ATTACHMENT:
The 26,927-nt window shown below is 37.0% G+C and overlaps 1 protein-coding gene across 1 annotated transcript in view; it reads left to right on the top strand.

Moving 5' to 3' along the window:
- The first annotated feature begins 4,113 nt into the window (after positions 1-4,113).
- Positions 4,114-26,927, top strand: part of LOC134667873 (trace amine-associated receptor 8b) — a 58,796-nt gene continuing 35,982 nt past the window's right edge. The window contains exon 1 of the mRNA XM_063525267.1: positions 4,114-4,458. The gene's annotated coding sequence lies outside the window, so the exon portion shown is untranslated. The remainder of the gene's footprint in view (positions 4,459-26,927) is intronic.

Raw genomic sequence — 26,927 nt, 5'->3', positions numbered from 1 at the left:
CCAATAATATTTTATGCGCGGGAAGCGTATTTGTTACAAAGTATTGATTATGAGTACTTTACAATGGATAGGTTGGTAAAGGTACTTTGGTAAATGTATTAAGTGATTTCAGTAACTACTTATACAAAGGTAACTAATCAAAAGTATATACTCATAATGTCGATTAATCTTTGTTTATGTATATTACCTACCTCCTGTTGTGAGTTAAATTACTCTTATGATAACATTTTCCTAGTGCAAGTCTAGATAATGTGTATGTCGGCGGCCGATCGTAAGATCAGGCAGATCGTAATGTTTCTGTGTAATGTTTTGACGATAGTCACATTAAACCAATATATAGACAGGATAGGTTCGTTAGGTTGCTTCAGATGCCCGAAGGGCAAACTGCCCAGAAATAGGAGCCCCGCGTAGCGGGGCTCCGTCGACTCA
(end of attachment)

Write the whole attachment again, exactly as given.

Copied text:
The 26,927-nt window shown below is 37.0% G+C and overlaps 1 protein-coding gene across 1 annotated transcript in view; it reads left to right on the top strand.

Moving 5' to 3' along the window:
- The first annotated feature begins 4,113 nt into the window (after positions 1-4,113).
- Positions 4,114-26,927, top strand: part of LOC134667873 (trace amine-associated receptor 8b) — a 58,796-nt gene continuing 35,982 nt past the window's right edge. The window contains exon 1 of the mRNA XM_063525267.1: positions 4,114-4,458. The gene's annotated coding sequence lies outside the window, so the exon portion shown is untranslated. The remainder of the gene's footprint in view (positions 4,459-26,927) is intronic.

Raw genomic sequence — 26,927 nt, 5'->3', positions numbered from 1 at the left:
CCAATAATATTTTATGCGCGGGAAGCGTATTTGTTACAAAGTATTGATTATGAGTACTTTACAATGGATAGGTTGGTAAAGGTACTTTGGTAAATGTATTAAGTGATTTCAGTAACTACTTATACAAAGGTAACTAATCAAAAGTATATACTCATAATGTCGATTAATCTTTGTTTATGTATATTACCTACCTCCTGTTGTGAGTTAAATTACTCTTATGATAACATTTTCCTAGTGCAAGTCTAGATAATGTGTATGTCGGCGGCCGATCGTAAGATCAGGCAGATCGTAATGTTTCTGTGTAATGTTTTGACGATAGTCACATTAAACCAATATATAGACAGGATAGGTTCGTTAGGTTGCTTCAGATGCCCGAAGGGCAAACTGCCCAGAAATAGGAGCCCCGCGTAGCGGGGCTCCGTCGACTCA